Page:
The relator, Gerasimos Petratos, was the former head of health care data analytics at Genentech.  He alleged that Genentech suppressed data related to the cancer drug Avastin, thereby causing physicians to certify incorrectly that the drug was “reasonable and necessary” for certain Medicare patients. This standard is drawn from Medicare’s statutory framework: “no payment may be made” for items and services that “are not reasonable and necessary for the diagnosis and treatment of illness or injury.” 42 U.S.C. § 1395y(a)(1)(A) (emphasis added).  In turn, the Centers for Medicare and Medicaid Services (CMS) consider whether a drug has received FDA approval in determining, for its part, whether a drug is “reasonable and necessary.” Petratos claimed that Genentech “ignored and suppressed data that would have shown that Avastin’s side effects for certain patients were more common and severe than reported.” Petratos further asserted that analyses of these data would have required the company to file adverse-event reports with the FDA and could have triggered the need to change Avastin’s FDA label.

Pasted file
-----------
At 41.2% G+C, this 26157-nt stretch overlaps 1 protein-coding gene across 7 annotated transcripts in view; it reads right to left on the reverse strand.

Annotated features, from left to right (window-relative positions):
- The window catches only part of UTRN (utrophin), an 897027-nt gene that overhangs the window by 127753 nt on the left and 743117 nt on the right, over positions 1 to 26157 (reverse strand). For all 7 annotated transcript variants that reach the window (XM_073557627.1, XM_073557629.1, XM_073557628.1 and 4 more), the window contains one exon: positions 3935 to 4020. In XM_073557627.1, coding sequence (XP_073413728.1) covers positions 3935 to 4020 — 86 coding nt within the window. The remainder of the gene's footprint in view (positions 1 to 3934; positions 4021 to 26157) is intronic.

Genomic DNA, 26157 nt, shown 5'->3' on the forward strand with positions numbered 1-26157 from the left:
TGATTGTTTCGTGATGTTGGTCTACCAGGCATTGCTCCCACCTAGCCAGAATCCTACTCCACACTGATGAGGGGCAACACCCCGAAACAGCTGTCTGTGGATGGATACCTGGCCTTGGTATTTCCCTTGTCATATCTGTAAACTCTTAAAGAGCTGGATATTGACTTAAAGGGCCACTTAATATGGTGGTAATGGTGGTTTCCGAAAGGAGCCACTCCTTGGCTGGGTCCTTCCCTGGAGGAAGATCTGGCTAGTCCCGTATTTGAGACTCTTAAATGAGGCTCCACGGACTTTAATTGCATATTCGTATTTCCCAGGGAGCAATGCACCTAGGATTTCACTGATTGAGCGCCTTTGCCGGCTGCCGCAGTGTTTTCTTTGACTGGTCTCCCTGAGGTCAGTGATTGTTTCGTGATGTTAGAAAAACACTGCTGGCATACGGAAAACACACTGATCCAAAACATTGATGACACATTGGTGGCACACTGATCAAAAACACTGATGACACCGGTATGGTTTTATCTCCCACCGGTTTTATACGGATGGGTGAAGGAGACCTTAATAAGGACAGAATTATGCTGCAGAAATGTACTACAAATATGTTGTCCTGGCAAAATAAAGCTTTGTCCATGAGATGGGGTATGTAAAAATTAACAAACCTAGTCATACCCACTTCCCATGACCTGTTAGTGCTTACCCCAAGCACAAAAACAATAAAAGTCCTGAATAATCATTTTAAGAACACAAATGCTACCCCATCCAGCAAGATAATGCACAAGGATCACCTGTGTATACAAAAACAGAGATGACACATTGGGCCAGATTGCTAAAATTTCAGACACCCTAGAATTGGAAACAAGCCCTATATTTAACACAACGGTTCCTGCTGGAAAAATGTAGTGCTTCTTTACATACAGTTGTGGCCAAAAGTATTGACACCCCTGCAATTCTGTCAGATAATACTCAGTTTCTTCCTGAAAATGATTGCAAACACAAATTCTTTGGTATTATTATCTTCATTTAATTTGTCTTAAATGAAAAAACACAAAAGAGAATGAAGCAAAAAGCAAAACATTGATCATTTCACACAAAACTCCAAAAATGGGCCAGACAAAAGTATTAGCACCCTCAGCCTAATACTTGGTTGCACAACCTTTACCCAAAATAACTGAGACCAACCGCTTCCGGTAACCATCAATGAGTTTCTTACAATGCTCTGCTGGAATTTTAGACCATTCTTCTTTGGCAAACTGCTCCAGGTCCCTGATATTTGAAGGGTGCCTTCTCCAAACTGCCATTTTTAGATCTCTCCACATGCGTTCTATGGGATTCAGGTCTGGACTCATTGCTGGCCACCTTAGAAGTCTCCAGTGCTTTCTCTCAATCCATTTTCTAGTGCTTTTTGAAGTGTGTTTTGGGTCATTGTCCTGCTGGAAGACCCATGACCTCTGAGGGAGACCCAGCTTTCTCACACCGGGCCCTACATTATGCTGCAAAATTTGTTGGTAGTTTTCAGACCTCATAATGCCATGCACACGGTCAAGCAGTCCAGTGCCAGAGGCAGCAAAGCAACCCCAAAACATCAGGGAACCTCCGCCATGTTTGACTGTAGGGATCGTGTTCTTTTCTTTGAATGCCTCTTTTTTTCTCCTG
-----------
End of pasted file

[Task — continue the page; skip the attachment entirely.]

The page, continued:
Continue Reading Third Circuit Affirms Dismissal of FCA Suit against Genentech Based on Supreme Court’s Materiality Standard